Word comes to me recently of a state that is ready to budget and mount custom mobile applications in a much larger way. By “state” I’m speaking in the context of an Ohio, Wyoming, or California – that kind of a state; the specific state shall remain nameless – it could be any state, and its identity is not central nor important to the point we’ll be making here.
The state would like to build “Qualified Vendor Lists” (QVL) – three such lists, precisely. More about the lists and their constitution in a minute. A request for proposal (RFP) will seek Proposals from companies who wish residency on any or all of the three lists. Once the lists are populated with vendors, individual state agencies will refer to the lists when requirements demand a vendor, and the specific agency will then invite qualified vendors to bid (to Propose) in answer to their RFP for specific mobile requirements.
The lists are comprised of: QVL1 – for population with vendors for “strategizing” mobile solutions. QVL2 – for population with vendors for the creation of inward-facing mobile apps; that is, apps to be used exclusively by state employees and associated personnel. And, QVL3 – populated with vendors who can build apps that will be both inward and outward facing; that is, apps which will be accessed by, and serve, the citizenry/public – as well as being accessed by state personnel.
The idea of qualifying a pool of vendors is fine: This way, a state agency can issue RFPs to a target pool of potential responders, knowing that these have been pre-screened for ability, resources, expertise, performance, ethics, and so forth – as opposed to having every Tom, Dick, and Harriette responding with Proposals harboring extreme variance in terms of quality and qualification.
However, the three lists are problematic in that they create a fundamental division of vital development for the apps. Why break “strategy” away from the discovery process and subsequent development of the app? Surely there are vendors who will help with strategy (by virtue of a deep qualification in this arena, having developed and delivered potent mobile apps for years, in serving many domains), and weave that very effectively into manifesting strategy for the real world in the development and delivery of very effective mobile apps – as paired with business requirements.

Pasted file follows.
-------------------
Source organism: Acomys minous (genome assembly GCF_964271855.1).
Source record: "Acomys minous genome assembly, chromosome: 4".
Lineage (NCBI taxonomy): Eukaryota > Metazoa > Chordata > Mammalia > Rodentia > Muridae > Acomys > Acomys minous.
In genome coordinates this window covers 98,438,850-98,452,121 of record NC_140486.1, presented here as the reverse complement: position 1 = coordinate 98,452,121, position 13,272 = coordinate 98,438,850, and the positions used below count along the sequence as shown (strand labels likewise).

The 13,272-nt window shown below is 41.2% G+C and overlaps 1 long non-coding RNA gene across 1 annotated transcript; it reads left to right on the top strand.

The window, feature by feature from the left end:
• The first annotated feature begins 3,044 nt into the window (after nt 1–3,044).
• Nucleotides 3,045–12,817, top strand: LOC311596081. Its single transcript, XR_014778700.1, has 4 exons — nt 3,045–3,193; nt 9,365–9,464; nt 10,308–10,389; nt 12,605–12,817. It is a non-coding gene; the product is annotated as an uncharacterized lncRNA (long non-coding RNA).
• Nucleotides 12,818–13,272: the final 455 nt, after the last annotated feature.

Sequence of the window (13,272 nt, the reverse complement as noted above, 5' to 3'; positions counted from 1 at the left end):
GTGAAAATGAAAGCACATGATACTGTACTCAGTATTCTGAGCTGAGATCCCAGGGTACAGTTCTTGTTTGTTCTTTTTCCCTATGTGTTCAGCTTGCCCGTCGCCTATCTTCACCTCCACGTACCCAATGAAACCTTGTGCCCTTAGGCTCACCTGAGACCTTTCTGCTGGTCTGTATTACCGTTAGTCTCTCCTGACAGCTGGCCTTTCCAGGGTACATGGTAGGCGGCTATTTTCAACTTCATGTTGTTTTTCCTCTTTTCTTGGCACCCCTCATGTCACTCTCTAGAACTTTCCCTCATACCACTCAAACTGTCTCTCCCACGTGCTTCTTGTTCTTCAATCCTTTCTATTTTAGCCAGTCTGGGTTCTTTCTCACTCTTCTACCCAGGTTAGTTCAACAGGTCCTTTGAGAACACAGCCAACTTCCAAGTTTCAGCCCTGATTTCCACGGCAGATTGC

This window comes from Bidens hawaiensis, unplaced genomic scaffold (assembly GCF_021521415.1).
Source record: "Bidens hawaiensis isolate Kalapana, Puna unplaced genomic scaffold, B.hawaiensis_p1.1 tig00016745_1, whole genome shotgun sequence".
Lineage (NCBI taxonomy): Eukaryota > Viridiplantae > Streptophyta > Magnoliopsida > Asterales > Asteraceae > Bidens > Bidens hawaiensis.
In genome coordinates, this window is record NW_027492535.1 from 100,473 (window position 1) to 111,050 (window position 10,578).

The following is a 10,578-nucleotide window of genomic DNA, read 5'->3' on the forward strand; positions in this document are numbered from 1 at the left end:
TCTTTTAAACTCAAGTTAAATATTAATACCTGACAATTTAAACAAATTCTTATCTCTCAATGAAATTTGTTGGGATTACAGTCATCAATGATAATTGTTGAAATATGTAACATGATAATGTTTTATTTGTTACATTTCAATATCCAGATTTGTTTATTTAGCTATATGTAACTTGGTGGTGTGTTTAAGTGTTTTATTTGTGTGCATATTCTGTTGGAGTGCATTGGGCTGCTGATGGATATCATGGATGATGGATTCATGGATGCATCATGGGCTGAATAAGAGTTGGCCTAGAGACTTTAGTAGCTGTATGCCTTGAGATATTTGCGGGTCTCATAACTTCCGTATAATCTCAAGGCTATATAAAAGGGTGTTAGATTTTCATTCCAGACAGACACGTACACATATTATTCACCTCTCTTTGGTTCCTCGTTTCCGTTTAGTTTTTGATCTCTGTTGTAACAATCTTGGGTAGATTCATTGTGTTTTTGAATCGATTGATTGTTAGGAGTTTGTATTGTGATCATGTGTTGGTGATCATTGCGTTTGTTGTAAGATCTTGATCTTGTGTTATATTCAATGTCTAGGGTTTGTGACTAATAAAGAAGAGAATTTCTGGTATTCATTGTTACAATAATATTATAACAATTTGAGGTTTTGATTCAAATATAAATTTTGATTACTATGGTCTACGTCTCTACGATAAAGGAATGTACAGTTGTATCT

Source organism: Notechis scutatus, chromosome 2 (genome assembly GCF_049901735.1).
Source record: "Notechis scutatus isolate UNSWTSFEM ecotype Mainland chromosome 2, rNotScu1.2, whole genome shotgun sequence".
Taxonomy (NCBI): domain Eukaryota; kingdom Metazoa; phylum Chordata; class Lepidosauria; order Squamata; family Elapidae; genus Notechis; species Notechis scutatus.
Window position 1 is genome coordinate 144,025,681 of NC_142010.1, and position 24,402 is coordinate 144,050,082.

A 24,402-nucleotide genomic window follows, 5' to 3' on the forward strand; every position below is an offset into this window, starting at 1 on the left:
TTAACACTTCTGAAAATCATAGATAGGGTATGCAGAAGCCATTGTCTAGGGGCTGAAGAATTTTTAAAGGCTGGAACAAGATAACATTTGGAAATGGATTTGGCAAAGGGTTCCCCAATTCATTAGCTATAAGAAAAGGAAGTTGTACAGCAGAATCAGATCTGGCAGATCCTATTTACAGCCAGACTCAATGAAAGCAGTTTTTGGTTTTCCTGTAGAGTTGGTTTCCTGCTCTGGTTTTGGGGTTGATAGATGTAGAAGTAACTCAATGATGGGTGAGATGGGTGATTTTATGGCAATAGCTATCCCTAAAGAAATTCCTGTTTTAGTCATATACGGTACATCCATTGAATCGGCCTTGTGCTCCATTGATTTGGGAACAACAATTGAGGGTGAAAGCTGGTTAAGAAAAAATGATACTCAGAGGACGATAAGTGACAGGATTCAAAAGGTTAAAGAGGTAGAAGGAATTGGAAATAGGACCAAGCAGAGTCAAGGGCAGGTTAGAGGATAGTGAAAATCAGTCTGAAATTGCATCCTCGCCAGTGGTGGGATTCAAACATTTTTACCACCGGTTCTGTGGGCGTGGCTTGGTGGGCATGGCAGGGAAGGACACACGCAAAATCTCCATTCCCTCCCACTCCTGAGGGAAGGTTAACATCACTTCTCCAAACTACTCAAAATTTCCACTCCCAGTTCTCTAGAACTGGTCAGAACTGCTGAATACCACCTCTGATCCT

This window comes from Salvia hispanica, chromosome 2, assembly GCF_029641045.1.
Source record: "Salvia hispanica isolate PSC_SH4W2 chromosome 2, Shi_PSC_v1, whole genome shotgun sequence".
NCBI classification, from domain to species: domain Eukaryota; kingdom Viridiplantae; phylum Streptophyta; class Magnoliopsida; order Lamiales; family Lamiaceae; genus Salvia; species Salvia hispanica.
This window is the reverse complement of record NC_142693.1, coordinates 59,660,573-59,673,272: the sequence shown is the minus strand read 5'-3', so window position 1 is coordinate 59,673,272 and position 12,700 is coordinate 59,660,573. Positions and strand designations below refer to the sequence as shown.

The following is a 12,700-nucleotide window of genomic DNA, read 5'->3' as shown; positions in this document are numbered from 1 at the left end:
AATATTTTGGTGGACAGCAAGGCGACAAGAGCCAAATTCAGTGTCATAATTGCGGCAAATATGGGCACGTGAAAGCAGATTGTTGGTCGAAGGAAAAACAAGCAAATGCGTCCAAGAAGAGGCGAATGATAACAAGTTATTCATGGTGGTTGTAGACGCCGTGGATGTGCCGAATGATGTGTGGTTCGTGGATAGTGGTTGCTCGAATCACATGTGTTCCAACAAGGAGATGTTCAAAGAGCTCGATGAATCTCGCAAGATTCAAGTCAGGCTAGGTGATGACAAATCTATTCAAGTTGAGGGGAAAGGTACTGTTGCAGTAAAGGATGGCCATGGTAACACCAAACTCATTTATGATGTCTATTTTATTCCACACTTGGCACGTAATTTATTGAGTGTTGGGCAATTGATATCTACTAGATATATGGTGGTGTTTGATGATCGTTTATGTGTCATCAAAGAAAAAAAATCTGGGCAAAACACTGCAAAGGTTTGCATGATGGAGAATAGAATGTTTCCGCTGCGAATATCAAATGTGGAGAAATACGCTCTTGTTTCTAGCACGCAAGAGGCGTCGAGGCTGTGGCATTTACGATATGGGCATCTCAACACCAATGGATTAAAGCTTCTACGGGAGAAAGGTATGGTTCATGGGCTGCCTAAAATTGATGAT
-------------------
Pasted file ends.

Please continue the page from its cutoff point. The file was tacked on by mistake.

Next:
Too, there is the issue of “internal” apps, and “internal/external” apps. Consider – vendors who qualify for creation of “internal/external” apps will qualify for the “internal” (only) apps. A colleague made the academic argument that the “internal” apps might well be tools, and relate more to developers and apps administrators, etc. - whereas external apps are for citizens – users – and therefore present different requirements for ease-of-use, aesthetics, services, etc. I tend to think that the “internal” apps will be of a “government employee user” nature, but regardless, I believe there are plenty of vendors out there that can handle the whole bundle - Strategy, Internal, Internal/External - quite handily. In fact, I know companies that do. And frankly, as an IT executive myself, I’d like any particular vendor that operates in the realm of mobile apps creation to have a holistic understanding of what we’re doing now, where we need to go, how to get there, and the comprehensive involvement in getting us there.
There is an old axiom – trite, but largely true in serving most circumstances: “Keep it simple, stupid.” I don’t see an advantage, and a number of disadvantages, in breaking areas of improvement into QVL1, 2, and 3. This template does not close divides, help to direct purpose, nor help to achieve results. I believe this model opens avenues of miscommunication, inefficiencies, erroneous assumptions, mistakes, and delayed projects. It creates divides, does not assist in the directing of purpose, and creates wastefulness around the achievement of intended results.
Close those divides by establishing one efficient, effective QVL – period. Direct purpose by issuing RFPs to that nice list of qualified participants who can strategize and deliver on any and every mobile initiative. Enjoy the achievement of results that come from projects that have far more compact timelines, sharper milestones, go-lives that hit business expectancies and needs - and that hit them on-time, on-budget, and on-target.